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FFK 05-16-2009 05:11 AM

PCR and Gene cloning
 
Hello I'm just starting to learn molecular biology. I hope someone out there able to explain the difference between gene cloning with plasmid and Polymerase chain reaction (PCR). Are they have the similar function (to amplify the DNA fragments) but work at different way? Thank you. :)


Regards,
Foo

aftabac 05-16-2009 06:39 AM

Re: PCR and Gene cloning
 
Hi
yes, both ways are used to amplify desired gene or DNA Fragement. but there is difference in application as by PCR DNA is amplified to analyze it but by plasmid cloning, DNA is stored for long time, analyzed and also used for expression in experiments. these are main difference, although there are planty of other differences.

regards
aftab

FFK 05-16-2009 07:53 AM

Re: PCR and Gene cloning
 
Thank you for sharing =). Neway, I've one more question here. Can we say microsatellite is the primer uses in PCR complementary with the known sequences? Thank you :)


Regards,
Foo

hanami91 05-16-2009 05:21 PM

Re: PCR and Gene cloning
 
PCR targets a segment of DNA with specially designed primers to ampifly it through a series of cyles in the thermocycler. The primers are typically @ 20 bases long and target the 5' end of each strand. In the first stage of a PCR cycle the strands are denatured, -heated (@94C) to disrupt the hydrogen bonds and they separate. In the second stage-annealing the temp lowers (@ 60-70C) to just below the primer melting point and the primers fix to their position on the DNA template. During elongation (@72C) the strands are elongated by the base supplied with the PCR reaction.

In gene cloning with plasmids, bacteria are transformed. Usually E. coli, to take up a desired plasmid which carries a desired genetic trait, and another trait used for selection such as a specific antibiotic resistance. The transformed bacteria are cultivated for a few days and then spread on petri dishes containing the antibiotic the plasmids are resistant to. Bacteria that grow on this have the plasmid. Colonies are then selected for pure cultures. From the pure cultures the plasmids can be extracted from the bacteria through miniprep.
Hope this was helpful,
haanmi91

admin 05-17-2009 03:21 AM

Re: PCR and Gene cloning
 
Thanks Hanami

thebetafemale 08-30-2011 10:30 PM

Re: PCR and Gene cloning
 
I understand these answers. They describe how the procedures are done. But it still does not really explain what the difference in purpose is.

PCR is when you target a specific area along a chromosome using primers that attach to single stranded DNA on each end of the desired area. That area is copied.

In cloning you put a DNA fragment into a plasmid through a ligation process, then put the plasmid into chemically competent bacteria. When the bacteria divide and reproduce, the plasmid gets copied and therefore, so does the DNA fragment you inserted into the plasmid.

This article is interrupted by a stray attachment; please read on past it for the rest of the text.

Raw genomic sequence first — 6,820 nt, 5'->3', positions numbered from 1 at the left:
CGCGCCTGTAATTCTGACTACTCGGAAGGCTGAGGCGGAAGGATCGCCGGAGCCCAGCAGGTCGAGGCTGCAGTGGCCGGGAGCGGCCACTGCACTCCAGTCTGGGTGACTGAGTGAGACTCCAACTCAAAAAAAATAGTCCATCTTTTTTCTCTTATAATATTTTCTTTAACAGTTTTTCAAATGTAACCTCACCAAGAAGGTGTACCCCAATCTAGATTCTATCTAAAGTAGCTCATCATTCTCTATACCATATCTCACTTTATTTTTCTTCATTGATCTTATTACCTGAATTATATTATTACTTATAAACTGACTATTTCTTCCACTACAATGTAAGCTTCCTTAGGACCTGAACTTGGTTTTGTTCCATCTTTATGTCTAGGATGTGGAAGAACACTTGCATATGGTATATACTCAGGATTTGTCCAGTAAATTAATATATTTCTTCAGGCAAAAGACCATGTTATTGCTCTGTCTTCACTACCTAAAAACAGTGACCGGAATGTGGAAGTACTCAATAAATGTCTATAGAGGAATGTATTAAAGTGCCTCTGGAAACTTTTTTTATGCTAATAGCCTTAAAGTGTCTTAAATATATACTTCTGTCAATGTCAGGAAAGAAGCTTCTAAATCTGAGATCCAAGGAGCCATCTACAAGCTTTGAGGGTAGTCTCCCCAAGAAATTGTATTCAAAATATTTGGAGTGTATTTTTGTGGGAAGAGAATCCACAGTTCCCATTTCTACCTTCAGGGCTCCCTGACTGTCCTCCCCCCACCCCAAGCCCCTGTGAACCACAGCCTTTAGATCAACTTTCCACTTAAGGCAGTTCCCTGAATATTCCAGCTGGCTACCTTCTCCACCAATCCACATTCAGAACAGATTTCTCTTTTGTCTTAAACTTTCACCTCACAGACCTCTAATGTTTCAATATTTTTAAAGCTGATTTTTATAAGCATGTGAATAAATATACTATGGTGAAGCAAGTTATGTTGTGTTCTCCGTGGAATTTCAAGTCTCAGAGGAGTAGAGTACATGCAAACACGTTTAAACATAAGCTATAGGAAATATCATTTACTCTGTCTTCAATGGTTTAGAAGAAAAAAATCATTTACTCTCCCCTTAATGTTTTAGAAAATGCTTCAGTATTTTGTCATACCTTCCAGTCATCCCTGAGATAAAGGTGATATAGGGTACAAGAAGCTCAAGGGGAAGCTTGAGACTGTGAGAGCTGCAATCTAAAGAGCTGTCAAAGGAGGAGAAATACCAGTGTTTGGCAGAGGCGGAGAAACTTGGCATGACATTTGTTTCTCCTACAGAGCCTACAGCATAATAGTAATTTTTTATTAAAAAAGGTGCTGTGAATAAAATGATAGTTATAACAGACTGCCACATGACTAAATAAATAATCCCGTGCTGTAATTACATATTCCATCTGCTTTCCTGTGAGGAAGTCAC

From the way I see it, the difference is that PCR can be used on whole genomic DNA to obtain a fragment in the first place, while cloning requires that the DNA fragment is already isolated from the genomic DNA.

I'm new at this, too, so please feel free to correct me.

TuanVo 11-13-2011 02:14 PM

Re: PCR and Gene cloning
 
Hello all,
I study about cloning. My gene are too long (about 5,200 bp). I use Phusion DNA polymerase to amplify this gene but I got many wrong bands and right band was very thin. I would like to reduce wrong bands and increase my target band. Please help me.

Thank you very much
Best regard

TuanVo

mmorgan 11-23-2011 07:47 PM

Re: PCR and Gene cloning
 
Quote:

Originally Posted by TuanVo (Post 437145)
Hello all,
I study about cloning. My gene are too long (about 5,200 bp). I use Phusion DNA polymerase to amplify this gene but I got many wrong bands and right band was very thin. I would like to reduce wrong bands and increase my target band. Please help me.

Thank you very much
Best regard

TuanVo

Hi,
Try purifying the 5.2kb band and using that as template for PCR with the same primers (i.e. re-amplify it).

If your initial template is cDNA this usually helps because it greatly reduced the complexity of your template sample. However, if you're amplifying from plasmid I don't think this will make a big difference, in that case start playing with the PCR conditions.

Another way to do it is to split the gene into two halves, PCR the halves independently and then stitch them back together again.

pc88 01-24-2012 01:11 AM

Re: PCR and Gene cloning
 
Hi everyone! I have read the MIQE guidelines for qPCR and the article refers the importance to assess the annealing of primers with suitable RNA regions (e.g: without hairpins). My question is if there is a good software to overlap primer sequences with RNA secondary structure? Moreover, I though that secondary structures were denaturated with the high temperature cycles... if that's the case... it doesn´t make sense my previous question xD

Can anybody help?

thanks


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